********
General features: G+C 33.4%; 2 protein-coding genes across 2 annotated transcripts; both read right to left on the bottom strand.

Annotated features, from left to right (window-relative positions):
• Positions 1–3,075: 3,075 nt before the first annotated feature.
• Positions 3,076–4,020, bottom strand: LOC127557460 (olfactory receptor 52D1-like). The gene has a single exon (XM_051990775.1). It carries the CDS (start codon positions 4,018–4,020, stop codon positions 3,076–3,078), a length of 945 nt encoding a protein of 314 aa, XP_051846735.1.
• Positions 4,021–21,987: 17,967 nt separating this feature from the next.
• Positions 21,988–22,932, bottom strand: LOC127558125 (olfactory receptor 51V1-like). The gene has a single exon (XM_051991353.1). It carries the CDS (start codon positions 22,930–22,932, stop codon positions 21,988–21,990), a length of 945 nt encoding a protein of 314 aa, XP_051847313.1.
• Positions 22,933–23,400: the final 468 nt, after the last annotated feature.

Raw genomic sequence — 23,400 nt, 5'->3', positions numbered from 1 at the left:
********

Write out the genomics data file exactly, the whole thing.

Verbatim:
General features: G+C 33.4%; 2 protein-coding genes across 2 annotated transcripts; both read right to left on the bottom strand.

Annotated features, from left to right (window-relative positions):
• Positions 1–3,075: 3,075 nt before the first annotated feature.
• Positions 3,076–4,020, bottom strand: LOC127557460 (olfactory receptor 52D1-like). The gene has a single exon (XM_051990775.1). It carries the CDS (start codon positions 4,018–4,020, stop codon positions 3,076–3,078), a length of 945 nt encoding a protein of 314 aa, XP_051846735.1.
• Positions 4,021–21,987: 17,967 nt separating this feature from the next.
• Positions 21,988–22,932, bottom strand: LOC127558125 (olfactory receptor 51V1-like). The gene has a single exon (XM_051991353.1). It carries the CDS (start codon positions 22,930–22,932, stop codon positions 21,988–21,990), a length of 945 nt encoding a protein of 314 aa, XP_051847313.1.
• Positions 22,933–23,400: the final 468 nt, after the last annotated feature.

Raw genomic sequence — 23,400 nt, 5'->3', positions numbered from 1 at the left: